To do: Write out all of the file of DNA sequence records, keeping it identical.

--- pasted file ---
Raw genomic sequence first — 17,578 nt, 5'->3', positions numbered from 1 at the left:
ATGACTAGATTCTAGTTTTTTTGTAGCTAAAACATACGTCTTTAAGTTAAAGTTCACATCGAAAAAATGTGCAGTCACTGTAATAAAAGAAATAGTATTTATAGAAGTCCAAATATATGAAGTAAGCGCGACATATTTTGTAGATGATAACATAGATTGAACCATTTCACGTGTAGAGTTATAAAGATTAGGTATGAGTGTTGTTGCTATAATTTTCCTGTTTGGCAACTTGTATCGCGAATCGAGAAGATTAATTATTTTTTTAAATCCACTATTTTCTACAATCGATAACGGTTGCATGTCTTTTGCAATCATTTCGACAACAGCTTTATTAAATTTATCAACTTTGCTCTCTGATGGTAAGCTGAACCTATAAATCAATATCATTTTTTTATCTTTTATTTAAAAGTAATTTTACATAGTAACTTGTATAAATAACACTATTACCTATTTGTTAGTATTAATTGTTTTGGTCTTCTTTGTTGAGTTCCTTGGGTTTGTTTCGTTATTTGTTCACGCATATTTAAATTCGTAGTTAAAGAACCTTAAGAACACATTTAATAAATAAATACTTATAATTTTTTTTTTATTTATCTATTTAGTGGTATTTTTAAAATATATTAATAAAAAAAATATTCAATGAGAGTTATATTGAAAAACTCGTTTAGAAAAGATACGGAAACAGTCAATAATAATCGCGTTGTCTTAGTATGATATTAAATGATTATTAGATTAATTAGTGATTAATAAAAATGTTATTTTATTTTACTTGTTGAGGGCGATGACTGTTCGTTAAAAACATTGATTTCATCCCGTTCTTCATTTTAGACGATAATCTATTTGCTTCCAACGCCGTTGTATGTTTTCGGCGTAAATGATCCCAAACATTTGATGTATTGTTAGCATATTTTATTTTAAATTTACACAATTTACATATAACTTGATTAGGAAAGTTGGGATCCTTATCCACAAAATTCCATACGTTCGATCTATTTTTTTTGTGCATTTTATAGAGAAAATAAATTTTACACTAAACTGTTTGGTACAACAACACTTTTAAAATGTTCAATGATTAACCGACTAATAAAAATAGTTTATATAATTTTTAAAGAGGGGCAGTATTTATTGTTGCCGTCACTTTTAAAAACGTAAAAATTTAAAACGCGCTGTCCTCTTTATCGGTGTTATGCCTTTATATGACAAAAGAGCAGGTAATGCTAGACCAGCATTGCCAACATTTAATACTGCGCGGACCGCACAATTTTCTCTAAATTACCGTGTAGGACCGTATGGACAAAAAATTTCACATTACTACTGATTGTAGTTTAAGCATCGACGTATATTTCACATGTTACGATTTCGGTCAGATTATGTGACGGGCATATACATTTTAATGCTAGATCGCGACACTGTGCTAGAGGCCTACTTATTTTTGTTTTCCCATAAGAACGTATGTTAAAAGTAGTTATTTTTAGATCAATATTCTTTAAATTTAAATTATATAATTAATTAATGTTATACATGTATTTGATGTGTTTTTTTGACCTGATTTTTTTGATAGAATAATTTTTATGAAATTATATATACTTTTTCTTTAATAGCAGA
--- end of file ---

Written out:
Raw genomic sequence first — 17,578 nt, 5'->3', positions numbered from 1 at the left:
ATGACTAGATTCTAGTTTTTTTGTAGCTAAAACATACGTCTTTAAGTTAAAGTTCACATCGAAAAAATGTGCAGTCACTGTAATAAAAGAAATAGTATTTATAGAAGTCCAAATATATGAAGTAAGCGCGACATATTTTGTAGATGATAACATAGATTGAACCATTTCACGTGTAGAGTTATAAAGATTAGGTATGAGTGTTGTTGCTATAATTTTCCTGTTTGGCAACTTGTATCGCGAATCGAGAAGATTAATTATTTTTTTAAATCCACTATTTTCTACAATCGATAACGGTTGCATGTCTTTTGCAATCATTTCGACAACAGCTTTATTAAATTTATCAACTTTGCTCTCTGATGGTAAGCTGAACCTATAAATCAATATCATTTTTTTATCTTTTATTTAAAAGTAATTTTACATAGTAACTTGTATAAATAACACTATTACCTATTTGTTAGTATTAATTGTTTTGGTCTTCTTTGTTGAGTTCCTTGGGTTTGTTTCGTTATTTGTTCACGCATATTTAAATTCGTAGTTAAAGAACCTTAAGAACACATTTAATAAATAAATACTTATAATTTTTTTTTTATTTATCTATTTAGTGGTATTTTTAAAATATATTAATAAAAAAAATATTCAATGAGAGTTATATTGAAAAACTCGTTTAGAAAAGATACGGAAACAGTCAATAATAATCGCGTTGTCTTAGTATGATATTAAATGATTATTAGATTAATTAGTGATTAATAAAAATGTTATTTTATTTTACTTGTTGAGGGCGATGACTGTTCGTTAAAAACATTGATTTCATCCCGTTCTTCATTTTAGACGATAATCTATTTGCTTCCAACGCCGTTGTATGTTTTCGGCGTAAATGATCCCAAACATTTGATGTATTGTTAGCATATTTTATTTTAAATTTACACAATTTACATATAACTTGATTAGGAAAGTTGGGATCCTTATCCACAAAATTCCATACGTTCGATCTATTTTTTTTGTGCATTTTATAGAGAAAATAAATTTTACACTAAACTGTTTGGTACAACAACACTTTTAAAATGTTCAATGATTAACCGACTAATAAAAATAGTTTATATAATTTTTAAAGAGGGGCAGTATTTATTGTTGCCGTCACTTTTAAAAACGTAAAAATTTAAAACGCGCTGTCCTCTTTATCGGTGTTATGCCTTTATATGACAAAAGAGCAGGTAATGCTAGACCAGCATTGCCAACATTTAATACTGCGCGGACCGCACAATTTTCTCTAAATTACCGTGTAGGACCGTATGGACAAAAAATTTCACATTACTACTGATTGTAGTTTAAGCATCGACGTATATTTCACATGTTACGATTTCGGTCAGATTATGTGACGGGCATATACATTTTAATGCTAGATCGCGACACTGTGCTAGAGGCCTACTTATTTTTGTTTTCCCATAAGAACGTATGTTAAAAGTAGTTATTTTTAGATCAATATTCTTTAAATTTAAATTATATAATTAATTAATGTTATACATGTATTTGATGTGTTTTTTTGACCTGATTTTTTTGATAGAATAATTTTTATGAAATTATATATACTTTTTCTTTAATAGCAGA